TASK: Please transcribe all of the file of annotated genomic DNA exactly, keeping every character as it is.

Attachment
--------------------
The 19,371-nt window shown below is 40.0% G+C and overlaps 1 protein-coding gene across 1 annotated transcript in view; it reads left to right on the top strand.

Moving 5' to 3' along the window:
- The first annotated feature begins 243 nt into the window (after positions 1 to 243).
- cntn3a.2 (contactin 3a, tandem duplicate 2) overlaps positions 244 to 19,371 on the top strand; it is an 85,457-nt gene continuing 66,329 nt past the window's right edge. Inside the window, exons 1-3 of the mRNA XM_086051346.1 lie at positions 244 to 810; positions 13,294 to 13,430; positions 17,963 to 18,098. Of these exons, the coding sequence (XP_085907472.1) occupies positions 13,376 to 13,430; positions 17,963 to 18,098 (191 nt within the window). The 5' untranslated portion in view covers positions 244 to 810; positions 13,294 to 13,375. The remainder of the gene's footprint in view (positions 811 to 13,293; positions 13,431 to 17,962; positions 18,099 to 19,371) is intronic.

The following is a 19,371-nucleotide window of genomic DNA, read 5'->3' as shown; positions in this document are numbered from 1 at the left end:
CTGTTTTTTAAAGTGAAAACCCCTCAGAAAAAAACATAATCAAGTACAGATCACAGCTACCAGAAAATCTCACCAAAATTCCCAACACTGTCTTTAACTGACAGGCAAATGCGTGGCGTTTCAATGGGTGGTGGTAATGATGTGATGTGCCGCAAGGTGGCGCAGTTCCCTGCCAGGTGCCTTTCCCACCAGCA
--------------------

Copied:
The 19,371-nt window shown below is 40.0% G+C and overlaps 1 protein-coding gene across 1 annotated transcript in view; it reads left to right on the top strand.

Moving 5' to 3' along the window:
- The first annotated feature begins 243 nt into the window (after positions 1 to 243).
- cntn3a.2 (contactin 3a, tandem duplicate 2) overlaps positions 244 to 19,371 on the top strand; it is an 85,457-nt gene continuing 66,329 nt past the window's right edge. Inside the window, exons 1-3 of the mRNA XM_086051346.1 lie at positions 244 to 810; positions 13,294 to 13,430; positions 17,963 to 18,098. Of these exons, the coding sequence (XP_085907472.1) occupies positions 13,376 to 13,430; positions 17,963 to 18,098 (191 nt within the window). The 5' untranslated portion in view covers positions 244 to 810; positions 13,294 to 13,375. The remainder of the gene's footprint in view (positions 811 to 13,293; positions 13,431 to 17,962; positions 18,099 to 19,371) is intronic.

The following is a 19,371-nucleotide window of genomic DNA, read 5'->3' as shown; positions in this document are numbered from 1 at the left end:
CTGTTTTTTAAAGTGAAAACCCCTCAGAAAAAAACATAATCAAGTACAGATCACAGCTACCAGAAAATCTCACCAAAATTCCCAACACTGTCTTTAACTGACAGGCAAATGCGTGGCGTTTCAATGGGTGGTGGTAATGATGTGATGTGCCGCAAGGTGGCGCAGTTCCCTGCCAGGTGCCTTTCCCACCAGCA